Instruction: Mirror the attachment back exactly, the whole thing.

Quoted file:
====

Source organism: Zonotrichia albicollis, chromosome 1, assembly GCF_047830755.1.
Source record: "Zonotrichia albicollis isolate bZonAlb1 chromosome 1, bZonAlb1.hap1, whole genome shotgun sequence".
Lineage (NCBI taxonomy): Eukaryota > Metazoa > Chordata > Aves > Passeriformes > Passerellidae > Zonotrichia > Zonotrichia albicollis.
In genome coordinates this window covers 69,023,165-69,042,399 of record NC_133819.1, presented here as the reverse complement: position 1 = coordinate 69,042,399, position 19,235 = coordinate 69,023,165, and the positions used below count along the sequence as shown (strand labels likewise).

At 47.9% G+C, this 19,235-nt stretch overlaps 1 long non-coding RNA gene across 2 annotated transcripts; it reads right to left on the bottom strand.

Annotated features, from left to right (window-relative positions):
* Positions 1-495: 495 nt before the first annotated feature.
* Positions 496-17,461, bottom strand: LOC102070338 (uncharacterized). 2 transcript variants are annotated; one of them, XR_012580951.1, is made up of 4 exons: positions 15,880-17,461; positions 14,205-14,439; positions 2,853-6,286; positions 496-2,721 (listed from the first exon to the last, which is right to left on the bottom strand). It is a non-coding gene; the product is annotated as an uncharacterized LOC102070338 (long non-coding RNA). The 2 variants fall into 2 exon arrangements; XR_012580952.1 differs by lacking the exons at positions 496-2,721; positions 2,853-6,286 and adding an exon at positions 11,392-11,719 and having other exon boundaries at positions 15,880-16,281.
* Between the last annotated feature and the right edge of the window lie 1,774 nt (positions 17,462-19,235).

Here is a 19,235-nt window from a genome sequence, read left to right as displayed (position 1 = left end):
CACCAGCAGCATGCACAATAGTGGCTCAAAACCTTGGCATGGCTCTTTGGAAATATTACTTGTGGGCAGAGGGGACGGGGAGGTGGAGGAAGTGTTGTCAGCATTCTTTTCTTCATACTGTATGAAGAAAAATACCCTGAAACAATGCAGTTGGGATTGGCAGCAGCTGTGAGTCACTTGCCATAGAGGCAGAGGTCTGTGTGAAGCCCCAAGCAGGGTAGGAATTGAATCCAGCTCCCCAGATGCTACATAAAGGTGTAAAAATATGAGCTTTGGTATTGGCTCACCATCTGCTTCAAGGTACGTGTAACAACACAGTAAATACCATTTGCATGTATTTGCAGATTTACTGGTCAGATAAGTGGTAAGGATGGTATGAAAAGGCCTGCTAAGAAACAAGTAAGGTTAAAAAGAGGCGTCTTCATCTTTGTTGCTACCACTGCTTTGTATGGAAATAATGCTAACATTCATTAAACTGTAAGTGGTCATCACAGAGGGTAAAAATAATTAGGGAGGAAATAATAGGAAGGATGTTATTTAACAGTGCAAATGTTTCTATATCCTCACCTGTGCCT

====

Source organism: Zonotrichia albicollis, chromosome 1, assembly GCF_047830755.1.
Source record: "Zonotrichia albicollis isolate bZonAlb1 chromosome 1, bZonAlb1.hap1, whole genome shotgun sequence".
Lineage (NCBI taxonomy): Eukaryota > Metazoa > Chordata > Aves > Passeriformes > Passerellidae > Zonotrichia > Zonotrichia albicollis.
In genome coordinates this window covers 69,023,165-69,042,399 of record NC_133819.1, presented here as the reverse complement: position 1 = coordinate 69,042,399, position 19,235 = coordinate 69,023,165, and the positions used below count along the sequence as shown (strand labels likewise).

At 47.9% G+C, this 19,235-nt stretch overlaps 1 long non-coding RNA gene across 2 annotated transcripts; it reads right to left on the bottom strand.

Annotated features, from left to right (window-relative positions):
* Positions 1-495: 495 nt before the first annotated feature.
* Positions 496-17,461, bottom strand: LOC102070338 (uncharacterized). 2 transcript variants are annotated; one of them, XR_012580951.1, is made up of 4 exons: positions 15,880-17,461; positions 14,205-14,439; positions 2,853-6,286; positions 496-2,721 (listed from the first exon to the last, which is right to left on the bottom strand). It is a non-coding gene; the product is annotated as an uncharacterized LOC102070338 (long non-coding RNA). The 2 variants fall into 2 exon arrangements; XR_012580952.1 differs by lacking the exons at positions 496-2,721; positions 2,853-6,286 and adding an exon at positions 11,392-11,719 and having other exon boundaries at positions 15,880-16,281.
* Between the last annotated feature and the right edge of the window lie 1,774 nt (positions 17,462-19,235).

Here is a 19,235-nt window from a genome sequence, read left to right as displayed (position 1 = left end):
CACCAGCAGCATGCACAATAGTGGCTCAAAACCTTGGCATGGCTCTTTGGAAATATTACTTGTGGGCAGAGGGGACGGGGAGGTGGAGGAAGTGTTGTCAGCATTCTTTTCTTCATACTGTATGAAGAAAAATACCCTGAAACAATGCAGTTGGGATTGGCAGCAGCTGTGAGTCACTTGCCATAGAGGCAGAGGTCTGTGTGAAGCCCCAAGCAGGGTAGGAATTGAATCCAGCTCCCCAGATGCTACATAAAGGTGTAAAAATATGAGCTTTGGTATTGGCTCACCATCTGCTTCAAGGTACGTGTAACAACACAGTAAATACCATTTGCATGTATTTGCAGATTTACTGGTCAGATAAGTGGTAAGGATGGTATGAAAAGGCCTGCTAAGAAACAAGTAAGGTTAAAAAGAGGCGTCTTCATCTTTGTTGCTACCACTGCTTTGTATGGAAATAATGCTAACATTCATTAAACTGTAAGTGGTCATCACAGAGGGTAAAAATAATTAGGGAGGAAATAATAGGAAGGATGTTATTTAACAGTGCAAATGTTTCTATATCCTCACCTGTGCCT